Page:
5. The big magic trick here, is that you’ll need to wait till the headless browser loaded the Sencha app with the framework completely in its memory. Otherwise you would print an empty page, (because index.html files in Sencha apps are usually pretty empty, since Ext JS generates the browser DOM elements).

    Take a look into the waitFor() method I used. The first argument is a test function. This test function, (see line 94), tries to find the Ext namespace in my Sencha app. When it’s there, I still don’t want to immediately make the screenshot, because maybe my stores are not loaded yet. So I wrote another evaluation: Ext.ComponentQuery.query('grid')[0].getStore().count(); If there is data in my store, then go ahead and generate the PDF.

    Again, this probably doesn’t make sense for your application, but you will get the idea.

  6. You render the page with page.render('my-pdf-name.pdf'); and then you exit the phantomjs process ( phantom.exit()).

  7. Back into my PDF helper class, I wrote the following lines, to set the filename of the PDF and directly open it in my browser. It’s important that you set the page headers and content type to application/pdf:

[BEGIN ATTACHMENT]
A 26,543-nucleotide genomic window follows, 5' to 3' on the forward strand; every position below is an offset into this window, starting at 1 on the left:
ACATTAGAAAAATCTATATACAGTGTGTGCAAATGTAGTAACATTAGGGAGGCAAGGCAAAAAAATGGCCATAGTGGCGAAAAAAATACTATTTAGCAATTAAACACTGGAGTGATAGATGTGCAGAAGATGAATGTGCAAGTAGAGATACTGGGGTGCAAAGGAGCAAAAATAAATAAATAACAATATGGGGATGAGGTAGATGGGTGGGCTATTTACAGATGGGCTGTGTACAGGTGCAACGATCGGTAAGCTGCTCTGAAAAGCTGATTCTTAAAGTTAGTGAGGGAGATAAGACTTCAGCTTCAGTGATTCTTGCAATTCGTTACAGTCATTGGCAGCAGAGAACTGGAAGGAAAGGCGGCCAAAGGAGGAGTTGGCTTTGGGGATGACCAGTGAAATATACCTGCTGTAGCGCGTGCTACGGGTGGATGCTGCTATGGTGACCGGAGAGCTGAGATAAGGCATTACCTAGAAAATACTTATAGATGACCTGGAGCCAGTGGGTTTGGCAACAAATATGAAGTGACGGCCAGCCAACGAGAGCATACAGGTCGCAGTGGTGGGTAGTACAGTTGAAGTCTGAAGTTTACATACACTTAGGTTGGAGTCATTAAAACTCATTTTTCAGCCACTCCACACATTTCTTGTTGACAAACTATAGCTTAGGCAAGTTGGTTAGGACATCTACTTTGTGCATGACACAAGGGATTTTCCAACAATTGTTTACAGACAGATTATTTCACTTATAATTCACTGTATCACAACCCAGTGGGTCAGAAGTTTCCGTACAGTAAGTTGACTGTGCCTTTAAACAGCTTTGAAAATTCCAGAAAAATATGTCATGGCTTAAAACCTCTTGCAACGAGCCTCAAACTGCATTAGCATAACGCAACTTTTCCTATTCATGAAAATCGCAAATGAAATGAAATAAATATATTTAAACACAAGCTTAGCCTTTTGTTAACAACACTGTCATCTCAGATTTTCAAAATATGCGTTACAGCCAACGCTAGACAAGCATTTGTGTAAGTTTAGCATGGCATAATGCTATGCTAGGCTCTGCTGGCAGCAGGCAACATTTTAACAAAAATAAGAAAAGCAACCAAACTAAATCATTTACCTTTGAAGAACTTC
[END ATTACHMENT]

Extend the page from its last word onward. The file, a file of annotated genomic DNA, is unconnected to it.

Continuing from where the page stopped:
var filename = "test.pdf";
    filename = encodeURIComponent(filename);
    
    res.setHeader('Content-disposition', 'inline; filename="' + filename + '"');
    res.setHeader('Content-type', 'application/pdf');
    
    var fs = require('fs');
    fs.readFile(filename, function(err,data) {
            res.contentType("application/pdf");
            res.end(data);
    });
    

And that’s it! As you can see when using PhantomJS for visiting your Sencha app, you might want to deal with the timing issues. As by default the index.html in a Sencha app is empty, and a Sencha app is generated in the DOM.

There are lots of ways on how you can create PDFs or images from Sencha apps. Which technologies and tricks did you use?

Update:

Ext JS 6.2 Premium, ships with a data exporter package for grids and pivot grids. It will be possible to export all the records which are visible in a grid to: XML, CSV, TSV, HTML and Excel format. Shikhir Singh, lately wrote a nice post about; how to extend from Ext.grid.plugin.Exporter to easily export to PDF.https://www.sencha.com/blog/exporting-data-from-an-ext-js-grid-to-pdf/